Inhibition of GLI2 with Antisense-Oligonucleotides: A Potential Therapy for the Treatment of Bladder Cancer
This week we profile a recent publication in the Journal of Cellular Physiology
from the laboratory of Dr. Alan So (pictured) at the Vancouver Prostate Centre.
Can you provide a brief overview of your lab’s current research focus?
As a surgeon scientist, my interest in research is to meld both bench side research and clinical research. I hope to be the bridge in the “bench to bedside” paradigm and bring novel concepts into actual clinical use. A unique example of this was my work on OGX-427, a novel therapeutic that I tested in bladder cancer. I performed the initial wet “bench” research, providing a “proof of principle” for which the Centre carried forwards into a Phase I clinical trial through Canadian Cancer Society Research Institute (CCSRI) funds. Hence, my research involves developing novel therapeutics for bladder and kidney cancer using modelling systems developed in my lab. Using these unique modelling systems, we have been an attractive lab to test various novel therapeutics from various pharmacologic and biotech companies from around the world.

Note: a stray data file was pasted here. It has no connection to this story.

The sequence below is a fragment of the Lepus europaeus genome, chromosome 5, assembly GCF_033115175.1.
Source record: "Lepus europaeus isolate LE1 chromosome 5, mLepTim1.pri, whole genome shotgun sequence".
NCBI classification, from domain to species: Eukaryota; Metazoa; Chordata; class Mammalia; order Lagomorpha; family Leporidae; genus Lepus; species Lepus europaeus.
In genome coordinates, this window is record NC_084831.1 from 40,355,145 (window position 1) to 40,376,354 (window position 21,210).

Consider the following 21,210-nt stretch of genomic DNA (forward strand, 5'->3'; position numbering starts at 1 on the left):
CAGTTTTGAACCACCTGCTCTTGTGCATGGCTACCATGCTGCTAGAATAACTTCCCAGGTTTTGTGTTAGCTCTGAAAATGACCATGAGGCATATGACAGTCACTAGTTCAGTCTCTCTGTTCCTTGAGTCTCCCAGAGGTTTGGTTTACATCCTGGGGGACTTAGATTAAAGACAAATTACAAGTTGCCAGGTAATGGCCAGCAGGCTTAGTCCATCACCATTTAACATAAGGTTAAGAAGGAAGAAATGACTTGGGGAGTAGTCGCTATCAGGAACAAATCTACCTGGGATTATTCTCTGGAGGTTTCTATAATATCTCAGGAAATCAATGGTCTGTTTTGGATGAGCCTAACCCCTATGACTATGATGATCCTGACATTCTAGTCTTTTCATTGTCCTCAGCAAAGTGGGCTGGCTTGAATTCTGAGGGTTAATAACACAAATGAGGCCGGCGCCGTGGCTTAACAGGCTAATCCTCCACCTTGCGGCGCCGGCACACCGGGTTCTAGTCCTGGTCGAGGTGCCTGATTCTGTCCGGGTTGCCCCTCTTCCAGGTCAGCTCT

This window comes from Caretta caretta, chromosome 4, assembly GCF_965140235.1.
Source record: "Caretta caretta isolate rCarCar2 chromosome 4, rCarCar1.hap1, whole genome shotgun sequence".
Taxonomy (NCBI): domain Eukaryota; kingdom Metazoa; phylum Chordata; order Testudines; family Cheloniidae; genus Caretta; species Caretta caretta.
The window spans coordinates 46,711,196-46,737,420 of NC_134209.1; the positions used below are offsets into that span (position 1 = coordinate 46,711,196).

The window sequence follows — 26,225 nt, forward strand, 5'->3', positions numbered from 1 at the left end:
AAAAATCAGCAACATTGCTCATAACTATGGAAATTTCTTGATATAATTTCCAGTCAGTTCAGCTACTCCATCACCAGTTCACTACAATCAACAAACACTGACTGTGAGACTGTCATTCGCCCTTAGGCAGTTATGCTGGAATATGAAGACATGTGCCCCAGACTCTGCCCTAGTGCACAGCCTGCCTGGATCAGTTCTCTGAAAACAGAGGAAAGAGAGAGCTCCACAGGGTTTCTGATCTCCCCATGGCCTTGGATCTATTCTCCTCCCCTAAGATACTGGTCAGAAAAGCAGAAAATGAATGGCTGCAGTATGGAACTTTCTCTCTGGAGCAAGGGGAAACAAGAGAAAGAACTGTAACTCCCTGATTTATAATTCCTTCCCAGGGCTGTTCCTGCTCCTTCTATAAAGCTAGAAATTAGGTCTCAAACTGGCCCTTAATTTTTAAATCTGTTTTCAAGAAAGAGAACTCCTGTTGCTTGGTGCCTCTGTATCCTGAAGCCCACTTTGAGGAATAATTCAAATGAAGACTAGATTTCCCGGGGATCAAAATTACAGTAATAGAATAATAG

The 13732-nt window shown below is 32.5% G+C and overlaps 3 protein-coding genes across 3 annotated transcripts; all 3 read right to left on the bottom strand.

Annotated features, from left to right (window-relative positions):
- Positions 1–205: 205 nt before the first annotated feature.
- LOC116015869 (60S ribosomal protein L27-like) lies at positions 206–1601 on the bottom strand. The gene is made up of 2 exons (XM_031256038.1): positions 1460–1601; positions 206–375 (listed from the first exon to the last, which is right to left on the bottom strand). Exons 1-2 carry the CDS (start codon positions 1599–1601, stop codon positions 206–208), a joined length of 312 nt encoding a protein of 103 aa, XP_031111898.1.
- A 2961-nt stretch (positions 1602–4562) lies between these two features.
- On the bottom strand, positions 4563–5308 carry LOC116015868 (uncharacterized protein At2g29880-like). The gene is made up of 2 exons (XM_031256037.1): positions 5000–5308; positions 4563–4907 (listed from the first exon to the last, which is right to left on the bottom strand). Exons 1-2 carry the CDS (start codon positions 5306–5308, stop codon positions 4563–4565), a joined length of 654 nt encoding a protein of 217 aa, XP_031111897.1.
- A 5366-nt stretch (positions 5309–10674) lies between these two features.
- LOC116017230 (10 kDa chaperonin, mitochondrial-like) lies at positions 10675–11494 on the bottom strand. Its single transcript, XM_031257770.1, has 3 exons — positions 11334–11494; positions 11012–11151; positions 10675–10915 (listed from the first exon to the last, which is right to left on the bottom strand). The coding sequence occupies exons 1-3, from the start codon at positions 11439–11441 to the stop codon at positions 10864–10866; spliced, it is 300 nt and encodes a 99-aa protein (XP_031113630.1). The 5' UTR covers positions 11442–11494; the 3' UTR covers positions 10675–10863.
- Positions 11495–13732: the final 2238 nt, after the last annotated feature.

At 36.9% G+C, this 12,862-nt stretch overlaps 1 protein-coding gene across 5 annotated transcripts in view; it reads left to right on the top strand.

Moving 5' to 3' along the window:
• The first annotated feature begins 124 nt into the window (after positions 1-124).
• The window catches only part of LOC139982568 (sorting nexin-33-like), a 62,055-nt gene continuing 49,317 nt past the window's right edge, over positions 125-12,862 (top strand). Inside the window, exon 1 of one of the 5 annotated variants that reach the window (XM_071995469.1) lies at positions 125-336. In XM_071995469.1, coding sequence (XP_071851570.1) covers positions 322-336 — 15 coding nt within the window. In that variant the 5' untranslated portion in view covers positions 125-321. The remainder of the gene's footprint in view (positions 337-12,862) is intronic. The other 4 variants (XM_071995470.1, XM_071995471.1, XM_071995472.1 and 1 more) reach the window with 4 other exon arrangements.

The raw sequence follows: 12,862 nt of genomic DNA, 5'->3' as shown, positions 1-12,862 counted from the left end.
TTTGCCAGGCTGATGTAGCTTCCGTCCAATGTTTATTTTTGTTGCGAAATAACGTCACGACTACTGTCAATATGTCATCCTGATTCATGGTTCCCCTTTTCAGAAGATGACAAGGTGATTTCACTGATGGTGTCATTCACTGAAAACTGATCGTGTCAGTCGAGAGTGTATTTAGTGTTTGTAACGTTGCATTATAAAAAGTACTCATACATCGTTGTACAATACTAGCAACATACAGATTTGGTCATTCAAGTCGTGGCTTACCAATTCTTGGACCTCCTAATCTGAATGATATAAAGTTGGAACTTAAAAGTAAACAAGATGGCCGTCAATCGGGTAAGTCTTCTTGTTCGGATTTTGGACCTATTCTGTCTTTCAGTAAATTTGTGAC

In the past few years, Dr. Claudia Chavez-Munoz and I have been developing a 3-dimensional urogenital cancer model using organ decellularization for personalized medicine. The development of these models will potentially make a step forward on how we currently test anti-cancer drugs. This approach provides a preclinical testing platform in a personalized manner that will avoid sequential unnecessary treatments and reduce side effects. This will significantly impact the way in which we currently treat bladder and kidney cancer patients, improving patient’s quality of life and overall survival.
What is the significance of the findings in this publication?
Given the prevalence of sonic hedgehog pathway overexpression in cancers and in bladder cancer specifically, GLI inhibition with antisense oligonucleotides is a promising new treatment modality for urothelial carcinoma.
What are the next steps for this research?
Our group is currently trying to fully understand the mechanism of sonic hedgehog signalling to further elucidate the role of this pathway in bladder cancer growth and disease progression. Many other experiments have to be done in order to ensure that this finding can be moved forward into clinical trials.
This work was funded by:
The Canadian Institutes of Health Research; Canadian Urologic Oncology Group; Cancer Research Society; Terry Fox Foundation.